How to Help Children Develop Self Control

Natural Consequences for Breaking Known Rules – Part 2

If you did not read last week’s post about misbehavior when giving a direction, check it out here. This week will focus on those times when your child knows the rules and decides not to follow them.

When thinking about the times Keener doesn’t follow the rules, it is mostly due to a lack of impulse control. He might be slamming doors, opening doors without asking to get outside, or dumping out bins of toys. He knows he is “not allowed” to do these things, but he has a hard time slowing down and thinking before acting. While I know this is age appropriate behavior, I also want to help him develop the skills he needs to have more self control.

So how do we help our kids develop self control?

One way to help develop self control is to teach our kids about natural consequences. If you slam a door, you might get hurt or hurt someone else. Sometimes, nature has a way of providing the consequence — not many people have touched a hot stove twice. But when nature doesn’t provide one, or we do not want to wait for nature’s consequence, we can step in. If Keener slams the door, I can take away the “privilege” of letting Keener open and close doors if he can’t do it in a safe way. By doing this I hope to teach him that there is only one way to close a door, and it’s not by slamming it shut.

Sometimes the natural consequence is not instantly obvious, and you are forced to think on your toes. For example, when Keener slams a door, I can’t say: I will take your hands away or I will take all the doors away. I also can’t and don’t want to rely on nature’s consequence of him hurting himself or his sister to teach him that slamming doors is not a good idea. So instead, when he slammed the door the other day, I said the following: Keener, we don’t slam doors. You can use the handle to close the door softly. Because you just slammed the door, you are not going to get to open Grace’s door after her nap this afternoon. Doors must be opened and closed in a safe way. Watch me as I close this door.

The first thing I do is name what he can do with a door: You can use the handle to close the door softly.

Then I tell him the natural consequence of his behavior. Because you just slammed the door, you are not going to get to open Grace’s door after her nap this afternoon. The key here is picking a natural consequence — something connected to the misbehavior — that you know they really enjoy doing. If Keener did not care about opening Grace’s door, this would not be an effective way of reducing the door slamming behavior. But because I know he really enjoys opening Grace’s door, I know that this natural consequence will impact his decision to slam doors in the future. Overall, I want the “punishment” to match the “crime” — if you don’t open and close doors safely, you can’t open and close them.

Finally, I want to model the appropriate behavior: Watch me as I close this door.  I’m telling him he can’t slam the door, but I want him to know exactly what I expect him to do instead. And I have found that the best way to do this is to show him. More on modeling to come.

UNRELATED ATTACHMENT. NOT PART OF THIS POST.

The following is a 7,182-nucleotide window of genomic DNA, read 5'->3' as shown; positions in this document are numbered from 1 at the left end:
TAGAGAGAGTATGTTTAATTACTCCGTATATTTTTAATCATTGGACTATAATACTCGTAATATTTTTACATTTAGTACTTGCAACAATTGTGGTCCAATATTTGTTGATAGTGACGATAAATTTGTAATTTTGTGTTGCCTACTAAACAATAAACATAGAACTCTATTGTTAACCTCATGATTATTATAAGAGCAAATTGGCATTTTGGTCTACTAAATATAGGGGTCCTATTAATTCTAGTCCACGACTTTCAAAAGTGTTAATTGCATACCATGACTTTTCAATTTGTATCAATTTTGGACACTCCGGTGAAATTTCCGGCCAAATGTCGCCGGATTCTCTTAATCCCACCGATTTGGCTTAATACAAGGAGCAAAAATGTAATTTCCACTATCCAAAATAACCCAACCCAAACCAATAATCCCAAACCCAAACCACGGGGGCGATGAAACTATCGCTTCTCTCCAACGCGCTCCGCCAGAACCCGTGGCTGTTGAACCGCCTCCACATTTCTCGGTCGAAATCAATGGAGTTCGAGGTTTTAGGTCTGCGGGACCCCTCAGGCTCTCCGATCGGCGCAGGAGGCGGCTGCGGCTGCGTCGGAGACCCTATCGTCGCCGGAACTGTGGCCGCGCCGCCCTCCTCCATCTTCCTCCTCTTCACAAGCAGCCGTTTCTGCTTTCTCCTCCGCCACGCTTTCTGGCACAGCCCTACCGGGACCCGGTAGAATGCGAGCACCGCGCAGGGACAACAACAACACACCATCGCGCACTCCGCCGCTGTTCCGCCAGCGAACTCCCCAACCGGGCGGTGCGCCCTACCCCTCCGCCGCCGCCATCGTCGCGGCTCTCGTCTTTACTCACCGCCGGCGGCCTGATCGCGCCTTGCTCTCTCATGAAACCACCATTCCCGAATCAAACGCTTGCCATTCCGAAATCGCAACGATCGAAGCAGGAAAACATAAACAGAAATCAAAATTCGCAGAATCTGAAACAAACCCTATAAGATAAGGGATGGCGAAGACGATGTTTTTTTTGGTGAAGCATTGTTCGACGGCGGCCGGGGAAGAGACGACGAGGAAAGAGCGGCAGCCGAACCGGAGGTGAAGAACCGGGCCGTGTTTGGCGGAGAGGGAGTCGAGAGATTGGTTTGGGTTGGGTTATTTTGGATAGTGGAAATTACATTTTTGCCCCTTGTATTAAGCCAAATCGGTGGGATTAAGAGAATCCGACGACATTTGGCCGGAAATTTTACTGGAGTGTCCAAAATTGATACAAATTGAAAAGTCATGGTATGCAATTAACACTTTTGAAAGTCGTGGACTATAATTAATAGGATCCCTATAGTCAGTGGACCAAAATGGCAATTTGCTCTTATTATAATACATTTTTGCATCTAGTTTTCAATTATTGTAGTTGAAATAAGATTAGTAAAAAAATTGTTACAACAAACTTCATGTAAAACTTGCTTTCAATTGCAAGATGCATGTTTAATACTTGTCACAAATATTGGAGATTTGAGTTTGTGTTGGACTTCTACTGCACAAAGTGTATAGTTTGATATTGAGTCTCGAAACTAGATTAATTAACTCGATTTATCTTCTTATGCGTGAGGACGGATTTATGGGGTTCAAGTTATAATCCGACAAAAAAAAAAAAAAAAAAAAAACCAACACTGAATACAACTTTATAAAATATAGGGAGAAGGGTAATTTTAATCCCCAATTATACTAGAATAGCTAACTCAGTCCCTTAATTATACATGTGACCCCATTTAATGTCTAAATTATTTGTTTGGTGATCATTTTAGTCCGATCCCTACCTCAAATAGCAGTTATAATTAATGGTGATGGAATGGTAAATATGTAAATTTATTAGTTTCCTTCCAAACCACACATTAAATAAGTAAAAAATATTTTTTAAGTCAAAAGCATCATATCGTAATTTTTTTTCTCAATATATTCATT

You may notice that I did not give Keener a “second chance” when he slammed the door the other day, in contrast to last week’s story where he had a second chance to get into the bath before the natural consequence was implemented. This is because he knows — without me having to tell him — that the rule is that we do not slam doors. When he breaks a “known rule,” one I expect him to follow without any additional instruction, I find it best to implement the natural consequence right away. In contrast, when I’m giving him a direction, such as “please get in the bath right now,” it is more about teaching him to listen to an immediate direction. I am more apt to give him a second chance because in that instance I am teaching him to listen, rather than expecting him to independently control his behavior.

Behavior Natural Consequence
Running out the door Doors to the outside are only for grownups to open. It is not safe for you to go outside by yourself. Next time we are near the front door, you will have to hold my hand so I can be sure you are safe and healthy.
Dumping out toys When you dump out the toys, it makes a mess and you won’t be able to find your toys. Before you move on to play with something else, you must put all the toys back first. Next time you are excited, instead of dumping out your toys you can jump up and down and say, “I’m feeling really excited!”

Another way to help your children develop self control and limit their misbehavior is to build empathy. Highlighting for your child that slamming a door could injure someone else may help your child to better understand how their words and actions positively and negatively impact others. Be on the lookout for a future post about helping our children develop empathy.

Advertisements

One thought on “How to Help Children Develop Self Control

  1. Emily Knecht

    Jenny—I look forward to your blog each week. Thanks for sharing your pearls of wisdom—They have been helpful with Jack! (especially since he is just a little younger than Keener, it has helped me see “what is to come”) Hope you and the family are well 🙂

Leave a Reply

Your email address will not be published. Required fields are marked *

This site uses Akismet to reduce spam. Learn how your comment data is processed.